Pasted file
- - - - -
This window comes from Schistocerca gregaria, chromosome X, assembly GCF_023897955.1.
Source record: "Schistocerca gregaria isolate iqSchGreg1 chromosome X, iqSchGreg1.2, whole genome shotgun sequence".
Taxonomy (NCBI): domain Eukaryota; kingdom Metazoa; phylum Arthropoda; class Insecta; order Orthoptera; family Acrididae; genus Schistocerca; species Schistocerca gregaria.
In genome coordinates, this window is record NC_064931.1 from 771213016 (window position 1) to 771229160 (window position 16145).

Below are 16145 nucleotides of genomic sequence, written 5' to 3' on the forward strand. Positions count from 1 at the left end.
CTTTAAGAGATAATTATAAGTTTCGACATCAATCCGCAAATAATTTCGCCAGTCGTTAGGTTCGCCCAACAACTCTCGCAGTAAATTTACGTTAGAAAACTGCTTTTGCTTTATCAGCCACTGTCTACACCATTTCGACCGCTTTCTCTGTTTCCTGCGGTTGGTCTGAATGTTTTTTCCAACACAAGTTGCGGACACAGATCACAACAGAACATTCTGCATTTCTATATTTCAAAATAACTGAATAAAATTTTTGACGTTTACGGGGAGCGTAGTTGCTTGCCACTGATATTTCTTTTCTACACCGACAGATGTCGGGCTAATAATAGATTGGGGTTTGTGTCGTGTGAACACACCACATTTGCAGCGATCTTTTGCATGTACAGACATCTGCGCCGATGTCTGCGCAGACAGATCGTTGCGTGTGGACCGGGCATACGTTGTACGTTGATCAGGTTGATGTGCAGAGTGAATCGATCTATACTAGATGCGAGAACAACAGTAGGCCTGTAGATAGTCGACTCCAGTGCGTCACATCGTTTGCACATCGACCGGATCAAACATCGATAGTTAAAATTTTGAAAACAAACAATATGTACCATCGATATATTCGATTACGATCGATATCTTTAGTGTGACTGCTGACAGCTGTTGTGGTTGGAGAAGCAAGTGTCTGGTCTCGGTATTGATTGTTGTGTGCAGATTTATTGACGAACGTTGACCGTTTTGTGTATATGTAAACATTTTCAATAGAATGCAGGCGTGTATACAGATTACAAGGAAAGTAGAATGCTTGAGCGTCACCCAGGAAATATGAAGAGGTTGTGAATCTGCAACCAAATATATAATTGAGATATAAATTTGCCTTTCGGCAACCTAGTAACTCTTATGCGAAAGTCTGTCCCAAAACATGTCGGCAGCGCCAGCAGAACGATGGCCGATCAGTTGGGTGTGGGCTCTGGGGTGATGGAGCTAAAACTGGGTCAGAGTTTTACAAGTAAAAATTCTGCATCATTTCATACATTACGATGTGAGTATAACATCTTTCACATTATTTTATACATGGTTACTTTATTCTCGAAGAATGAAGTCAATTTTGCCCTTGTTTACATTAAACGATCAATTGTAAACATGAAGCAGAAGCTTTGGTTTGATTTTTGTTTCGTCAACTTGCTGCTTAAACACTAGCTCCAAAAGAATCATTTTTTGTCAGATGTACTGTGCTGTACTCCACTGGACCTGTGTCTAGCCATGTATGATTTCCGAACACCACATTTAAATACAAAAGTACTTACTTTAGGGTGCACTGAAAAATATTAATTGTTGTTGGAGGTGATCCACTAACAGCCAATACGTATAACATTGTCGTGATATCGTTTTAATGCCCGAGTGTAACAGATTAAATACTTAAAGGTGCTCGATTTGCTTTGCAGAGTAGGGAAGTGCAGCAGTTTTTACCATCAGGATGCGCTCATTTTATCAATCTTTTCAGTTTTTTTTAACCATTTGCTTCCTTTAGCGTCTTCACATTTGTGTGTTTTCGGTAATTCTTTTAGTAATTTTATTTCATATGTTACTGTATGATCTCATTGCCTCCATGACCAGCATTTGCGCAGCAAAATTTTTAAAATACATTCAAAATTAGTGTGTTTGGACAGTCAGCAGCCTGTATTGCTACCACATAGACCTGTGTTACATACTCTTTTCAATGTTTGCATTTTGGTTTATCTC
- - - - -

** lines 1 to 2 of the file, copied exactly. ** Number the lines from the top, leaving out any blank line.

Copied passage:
This window comes from Schistocerca gregaria, chromosome X, assembly GCF_023897955.1.
Source record: "Schistocerca gregaria isolate iqSchGreg1 chromosome X, iqSchGreg1.2, whole genome shotgun sequence".